Since I am a person of questionable faith, I always return to the wisdom of Master Yoda to guide me. (For I am a Jedi Knight and the Force is my ally!)

Fear leads to anger. Anger leads to hate. Hate leads to suffering. This is the path to the Dark Side.

It’s the truth. I find it no coincidence that I was so depressed over the winter. I lost a good friend. I was angry at a good friend. I suffered. It sucked. I’m totally done letting these things eat me up inside. And, apparently, I’m incapable of being forever angry at someone. It’s true when they say that it takes more energy to hate than to love. However, a sacrifice is required to love. Emotions are just plain complicated.

It takes humility to admit that you were maybe wrong about something. (Not about the original offense, but with how you expressed your feelings in the aftermath of it.) I’m used to eating crow, though. Do it all the time thanks to my big mouth (or my rather quickly typing hands and my word-crafting brain). I apologize to all involved for making them feel as though they were in the middle of some bloody battlefield. Except on this battle field, one side was firing bullets while the other side held up a peace flag. (They gave a war and only one side came?)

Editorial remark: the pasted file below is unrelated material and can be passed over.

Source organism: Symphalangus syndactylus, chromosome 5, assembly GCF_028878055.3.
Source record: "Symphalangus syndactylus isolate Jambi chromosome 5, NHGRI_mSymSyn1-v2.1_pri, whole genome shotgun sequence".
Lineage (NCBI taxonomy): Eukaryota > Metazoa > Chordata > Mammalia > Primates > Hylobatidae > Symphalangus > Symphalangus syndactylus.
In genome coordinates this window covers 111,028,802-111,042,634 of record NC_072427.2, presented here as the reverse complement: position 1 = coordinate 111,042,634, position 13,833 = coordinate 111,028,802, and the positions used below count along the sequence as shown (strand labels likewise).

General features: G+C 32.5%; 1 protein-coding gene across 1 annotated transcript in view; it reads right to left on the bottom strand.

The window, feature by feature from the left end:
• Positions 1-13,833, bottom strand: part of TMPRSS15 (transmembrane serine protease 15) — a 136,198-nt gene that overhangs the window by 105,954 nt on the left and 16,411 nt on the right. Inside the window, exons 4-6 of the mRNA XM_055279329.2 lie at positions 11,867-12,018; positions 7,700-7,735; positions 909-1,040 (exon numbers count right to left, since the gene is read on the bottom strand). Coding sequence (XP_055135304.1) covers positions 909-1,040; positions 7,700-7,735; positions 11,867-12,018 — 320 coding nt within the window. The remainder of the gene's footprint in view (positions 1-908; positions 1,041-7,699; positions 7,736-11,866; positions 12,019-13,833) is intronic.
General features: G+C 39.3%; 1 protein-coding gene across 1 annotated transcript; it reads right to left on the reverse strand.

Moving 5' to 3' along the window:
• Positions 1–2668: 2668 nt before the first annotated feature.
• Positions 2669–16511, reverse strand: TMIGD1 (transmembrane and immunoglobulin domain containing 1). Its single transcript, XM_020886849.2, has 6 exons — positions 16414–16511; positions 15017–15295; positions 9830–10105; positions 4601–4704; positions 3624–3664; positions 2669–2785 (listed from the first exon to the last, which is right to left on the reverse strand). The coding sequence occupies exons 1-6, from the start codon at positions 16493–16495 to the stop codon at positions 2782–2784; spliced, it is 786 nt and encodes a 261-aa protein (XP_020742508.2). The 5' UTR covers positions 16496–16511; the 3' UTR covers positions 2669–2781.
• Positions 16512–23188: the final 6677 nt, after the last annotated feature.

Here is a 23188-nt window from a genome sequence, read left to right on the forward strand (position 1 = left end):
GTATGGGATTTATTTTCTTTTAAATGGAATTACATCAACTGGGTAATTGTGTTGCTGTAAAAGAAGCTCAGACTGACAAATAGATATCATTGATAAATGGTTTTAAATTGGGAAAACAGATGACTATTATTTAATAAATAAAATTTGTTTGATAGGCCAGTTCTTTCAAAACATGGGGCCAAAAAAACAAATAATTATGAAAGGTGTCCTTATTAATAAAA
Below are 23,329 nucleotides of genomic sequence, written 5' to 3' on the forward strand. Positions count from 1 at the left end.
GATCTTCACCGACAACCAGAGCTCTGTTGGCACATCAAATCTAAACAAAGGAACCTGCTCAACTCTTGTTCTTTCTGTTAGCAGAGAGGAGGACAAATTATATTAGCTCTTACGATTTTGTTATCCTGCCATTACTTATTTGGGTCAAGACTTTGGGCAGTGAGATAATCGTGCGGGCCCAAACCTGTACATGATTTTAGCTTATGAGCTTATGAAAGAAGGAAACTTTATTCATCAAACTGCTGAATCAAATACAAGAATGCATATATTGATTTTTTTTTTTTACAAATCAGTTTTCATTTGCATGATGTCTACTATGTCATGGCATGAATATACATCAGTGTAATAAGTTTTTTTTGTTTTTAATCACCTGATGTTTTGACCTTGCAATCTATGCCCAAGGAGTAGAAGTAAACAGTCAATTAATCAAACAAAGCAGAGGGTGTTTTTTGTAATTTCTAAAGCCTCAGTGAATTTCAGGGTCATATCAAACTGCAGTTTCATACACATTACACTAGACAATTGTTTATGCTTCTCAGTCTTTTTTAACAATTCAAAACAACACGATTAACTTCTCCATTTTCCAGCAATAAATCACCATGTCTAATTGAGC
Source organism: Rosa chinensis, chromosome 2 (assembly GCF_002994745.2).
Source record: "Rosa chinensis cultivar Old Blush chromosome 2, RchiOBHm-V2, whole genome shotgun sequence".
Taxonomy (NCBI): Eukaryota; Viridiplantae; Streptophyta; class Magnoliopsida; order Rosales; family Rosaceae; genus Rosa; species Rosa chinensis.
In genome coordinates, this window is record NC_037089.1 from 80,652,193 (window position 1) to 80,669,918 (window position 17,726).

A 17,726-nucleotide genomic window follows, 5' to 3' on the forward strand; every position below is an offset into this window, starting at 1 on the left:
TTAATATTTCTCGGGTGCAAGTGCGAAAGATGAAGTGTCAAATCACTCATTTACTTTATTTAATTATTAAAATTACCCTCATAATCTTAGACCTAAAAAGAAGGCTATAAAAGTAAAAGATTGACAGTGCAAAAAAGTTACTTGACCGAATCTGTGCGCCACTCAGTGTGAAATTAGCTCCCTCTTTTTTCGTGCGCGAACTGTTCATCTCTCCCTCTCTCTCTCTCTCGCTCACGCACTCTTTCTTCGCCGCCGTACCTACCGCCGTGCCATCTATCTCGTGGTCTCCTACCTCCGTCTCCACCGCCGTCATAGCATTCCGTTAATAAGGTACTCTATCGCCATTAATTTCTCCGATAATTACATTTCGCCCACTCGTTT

I feel like some aspects of my life are back on track again. It’s good to be able to talk to Michael again. It’s good to hang out and drink wine and ride my bike with him (which I’ve only done on TOSRV so far due to an overwork injury on my knee). I think we’ve both come to a point now where we can actually be friends. And that is good. It’s good to be sane again. One more drama over… (With more to come, I’m sure…)

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3 thoughts on “Humility

  1. Humility is a good thing, and I think it’s part of being an adult to be able to admit when you’re wrong.

    But I hope that your friendship with Michael can move forward without dwelling on the things either or you said or thought in the aftermath of a break up. That is not a time that really shows anyone at their best.